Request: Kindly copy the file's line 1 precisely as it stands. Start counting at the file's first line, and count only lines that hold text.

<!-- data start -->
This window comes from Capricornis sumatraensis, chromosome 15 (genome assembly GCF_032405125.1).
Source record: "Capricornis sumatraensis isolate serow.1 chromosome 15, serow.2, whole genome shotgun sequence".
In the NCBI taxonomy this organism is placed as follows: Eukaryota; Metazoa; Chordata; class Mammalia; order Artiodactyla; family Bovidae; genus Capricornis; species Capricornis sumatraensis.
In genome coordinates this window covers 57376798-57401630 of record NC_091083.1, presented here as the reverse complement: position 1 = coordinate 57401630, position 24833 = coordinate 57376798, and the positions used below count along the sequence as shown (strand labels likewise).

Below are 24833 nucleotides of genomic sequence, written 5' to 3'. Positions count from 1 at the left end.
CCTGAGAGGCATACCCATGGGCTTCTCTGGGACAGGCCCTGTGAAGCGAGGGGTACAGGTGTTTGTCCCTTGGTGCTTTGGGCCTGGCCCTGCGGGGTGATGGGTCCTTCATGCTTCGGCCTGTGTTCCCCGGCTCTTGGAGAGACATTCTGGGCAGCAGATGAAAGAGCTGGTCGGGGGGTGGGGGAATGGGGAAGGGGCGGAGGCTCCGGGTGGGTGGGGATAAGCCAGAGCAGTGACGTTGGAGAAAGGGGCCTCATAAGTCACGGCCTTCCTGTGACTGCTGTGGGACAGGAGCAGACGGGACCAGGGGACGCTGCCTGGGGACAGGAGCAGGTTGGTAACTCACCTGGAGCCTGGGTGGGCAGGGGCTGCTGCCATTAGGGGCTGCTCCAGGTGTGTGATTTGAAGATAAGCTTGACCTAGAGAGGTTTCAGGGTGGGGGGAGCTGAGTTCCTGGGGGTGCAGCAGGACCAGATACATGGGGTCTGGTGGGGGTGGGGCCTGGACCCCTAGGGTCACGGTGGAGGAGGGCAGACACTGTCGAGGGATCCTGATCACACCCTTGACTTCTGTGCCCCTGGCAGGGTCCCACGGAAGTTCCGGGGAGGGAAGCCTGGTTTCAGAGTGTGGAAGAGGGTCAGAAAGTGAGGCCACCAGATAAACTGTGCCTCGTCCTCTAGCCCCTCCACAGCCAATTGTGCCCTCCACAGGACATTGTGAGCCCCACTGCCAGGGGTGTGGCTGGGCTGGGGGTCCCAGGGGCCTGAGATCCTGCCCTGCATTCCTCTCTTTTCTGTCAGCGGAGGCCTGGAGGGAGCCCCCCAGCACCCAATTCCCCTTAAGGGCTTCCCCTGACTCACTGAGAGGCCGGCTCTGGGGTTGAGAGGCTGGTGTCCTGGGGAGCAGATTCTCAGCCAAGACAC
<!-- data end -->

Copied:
This window comes from Capricornis sumatraensis, chromosome 15 (genome assembly GCF_032405125.1).